It’s at the microscopic level of detail that the action takes place.
Things that seemed very simple turn out to be more complicated than first thought. Certainties unravel.
But it’s also at the microscopic level that you make the fastest progress. Correct an error in a language building block and the improvement will have an impact across the board.
Take the pronunciation of the sound a. The sound a in la or Voilà seems so easy to produce we don’t even stop to think about it.
A no-brainer at last! Except that…
French vowels aren’t English ones
Say out loud (or in your head) the English words:
car, far, bar…
That ar sound you’re making doesn’t exist in French.
So if, for example, when you say the French word le fromage you’re making a noise that would happily rhyme with the barge, or if you’re pronouncing the English word guard in the middle of the French word regarder, you have a problem.
In English we let vowel sounds be contaminated by the letters that surround them. When an a is followed by an r, we blur the two together and finish by dropping the r completely, so the noise we end up with is aaa…
We do it all the time. The sounds we make in words such as:
pear, poor, peer, bay, buy, boy, cow, core…
are all contaminated in one way or another. And none of them exist in French.
So our natural way of saying things turns out to be one long list of faux amis: siren voices leading us into error.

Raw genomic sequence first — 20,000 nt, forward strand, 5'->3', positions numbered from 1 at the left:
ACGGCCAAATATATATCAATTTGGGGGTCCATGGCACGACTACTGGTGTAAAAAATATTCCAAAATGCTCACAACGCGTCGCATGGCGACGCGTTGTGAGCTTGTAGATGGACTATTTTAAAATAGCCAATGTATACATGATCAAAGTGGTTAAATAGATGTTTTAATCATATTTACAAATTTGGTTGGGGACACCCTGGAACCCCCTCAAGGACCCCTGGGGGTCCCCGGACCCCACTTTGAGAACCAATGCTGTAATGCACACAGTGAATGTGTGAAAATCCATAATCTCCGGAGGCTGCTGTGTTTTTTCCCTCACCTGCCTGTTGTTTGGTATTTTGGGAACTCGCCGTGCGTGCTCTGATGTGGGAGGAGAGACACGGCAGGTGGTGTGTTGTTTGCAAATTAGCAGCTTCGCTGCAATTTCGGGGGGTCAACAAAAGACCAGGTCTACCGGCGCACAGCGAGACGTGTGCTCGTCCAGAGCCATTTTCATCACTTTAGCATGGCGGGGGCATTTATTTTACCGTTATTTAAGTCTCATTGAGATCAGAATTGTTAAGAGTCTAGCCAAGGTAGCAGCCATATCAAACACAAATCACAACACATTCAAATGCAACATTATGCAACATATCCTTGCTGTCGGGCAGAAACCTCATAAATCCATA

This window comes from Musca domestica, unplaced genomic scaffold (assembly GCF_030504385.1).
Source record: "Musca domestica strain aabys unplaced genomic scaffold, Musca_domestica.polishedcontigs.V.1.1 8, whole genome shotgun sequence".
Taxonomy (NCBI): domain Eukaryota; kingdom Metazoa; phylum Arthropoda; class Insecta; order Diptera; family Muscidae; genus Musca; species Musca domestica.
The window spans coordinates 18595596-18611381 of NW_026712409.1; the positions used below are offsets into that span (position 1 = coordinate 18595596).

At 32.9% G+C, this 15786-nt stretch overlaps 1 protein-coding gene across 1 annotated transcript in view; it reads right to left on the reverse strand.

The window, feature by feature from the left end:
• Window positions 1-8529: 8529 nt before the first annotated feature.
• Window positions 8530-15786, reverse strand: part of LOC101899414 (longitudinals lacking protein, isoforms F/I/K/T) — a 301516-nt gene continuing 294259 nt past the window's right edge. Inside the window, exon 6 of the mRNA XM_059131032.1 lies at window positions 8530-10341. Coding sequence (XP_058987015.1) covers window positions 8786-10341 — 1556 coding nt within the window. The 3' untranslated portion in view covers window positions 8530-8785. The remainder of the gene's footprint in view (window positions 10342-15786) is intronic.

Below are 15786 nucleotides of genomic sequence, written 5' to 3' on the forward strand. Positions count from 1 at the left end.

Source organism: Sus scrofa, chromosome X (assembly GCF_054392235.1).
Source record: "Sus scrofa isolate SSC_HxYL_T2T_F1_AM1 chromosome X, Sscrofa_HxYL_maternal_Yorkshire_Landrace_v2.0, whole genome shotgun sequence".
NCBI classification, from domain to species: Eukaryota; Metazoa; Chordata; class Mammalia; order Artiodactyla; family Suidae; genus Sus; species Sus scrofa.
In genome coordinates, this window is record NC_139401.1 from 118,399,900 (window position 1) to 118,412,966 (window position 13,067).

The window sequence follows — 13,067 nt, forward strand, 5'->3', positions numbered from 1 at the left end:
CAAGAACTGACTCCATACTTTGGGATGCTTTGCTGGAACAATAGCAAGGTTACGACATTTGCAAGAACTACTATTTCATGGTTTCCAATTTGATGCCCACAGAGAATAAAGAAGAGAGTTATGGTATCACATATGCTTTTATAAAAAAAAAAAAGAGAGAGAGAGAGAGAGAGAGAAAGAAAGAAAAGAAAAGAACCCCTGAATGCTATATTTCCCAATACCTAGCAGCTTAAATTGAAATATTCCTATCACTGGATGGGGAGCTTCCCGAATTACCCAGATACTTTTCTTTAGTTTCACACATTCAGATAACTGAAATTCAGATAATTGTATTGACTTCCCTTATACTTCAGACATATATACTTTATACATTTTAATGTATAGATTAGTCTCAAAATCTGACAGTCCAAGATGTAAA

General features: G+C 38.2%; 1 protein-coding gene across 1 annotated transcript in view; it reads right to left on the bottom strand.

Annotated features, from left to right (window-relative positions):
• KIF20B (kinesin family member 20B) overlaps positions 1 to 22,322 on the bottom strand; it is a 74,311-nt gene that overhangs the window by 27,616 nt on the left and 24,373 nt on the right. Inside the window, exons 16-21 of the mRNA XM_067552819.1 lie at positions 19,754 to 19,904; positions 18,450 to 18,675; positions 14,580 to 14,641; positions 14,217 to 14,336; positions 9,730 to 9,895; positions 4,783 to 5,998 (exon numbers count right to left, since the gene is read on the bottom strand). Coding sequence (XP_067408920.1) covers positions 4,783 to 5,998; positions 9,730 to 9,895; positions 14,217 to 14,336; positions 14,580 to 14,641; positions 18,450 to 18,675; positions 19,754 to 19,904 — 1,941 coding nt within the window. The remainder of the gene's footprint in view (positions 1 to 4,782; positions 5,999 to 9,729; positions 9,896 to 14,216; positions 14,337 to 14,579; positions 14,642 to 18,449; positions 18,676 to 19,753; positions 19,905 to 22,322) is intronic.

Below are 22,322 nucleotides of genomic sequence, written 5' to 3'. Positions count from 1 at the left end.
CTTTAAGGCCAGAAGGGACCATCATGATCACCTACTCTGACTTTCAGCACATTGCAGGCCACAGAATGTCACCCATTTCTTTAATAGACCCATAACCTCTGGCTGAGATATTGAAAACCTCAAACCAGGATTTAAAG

The difficulty that we face therefore in pronouncing the French a lies not so much in making the noise itself – it’s one of the easy ones – but in remembering to do so.
Our aim here must be not to cede to temptation or laziness… not to drift off into making English noises.
How to pronounce « a » in French
Just as most English vowel sounds don’t exist in French, most French vowel sounds don’t exist in English. The International Phonetic Alphabet was created to help map out correspondences between different languages, and while there are broad similarities between English and French, there are very few perfect matches.
That said the French a sound isn’t too hard to get. The closest English equivalent is the a sound in hat, cat, or bat. If you try to say hat, cat, or bat without smiling and drop your jaw a little bit lower, you’ll nail it.
Ça va ?
Once you’ve got that sound, all that’s left to do it is to hold on to it. French vowels don’t usually* get contaminated by the consonants that surround them like English ones do, so instead of merging the two into one, pronounce the a sound cleanly and then the consonant that follows.
*the exception is when an -n or -m transforms the vowel into a nasal sound
With r for example:
with gne (beware the forbidden English -ain noise):
The a sound also exists when o and i are juxtaposed, to produce a wa sound. So for example the word voilà contains two a sounds in the International Phonetic Alphabet transcription:
Une framboise (fʁɑ̃.bwaz)
Focus on the purity of your pronunciation of the a sound, and your French will become much more comprehensible.
For more help, check out Françoise’s dictionary of sounds.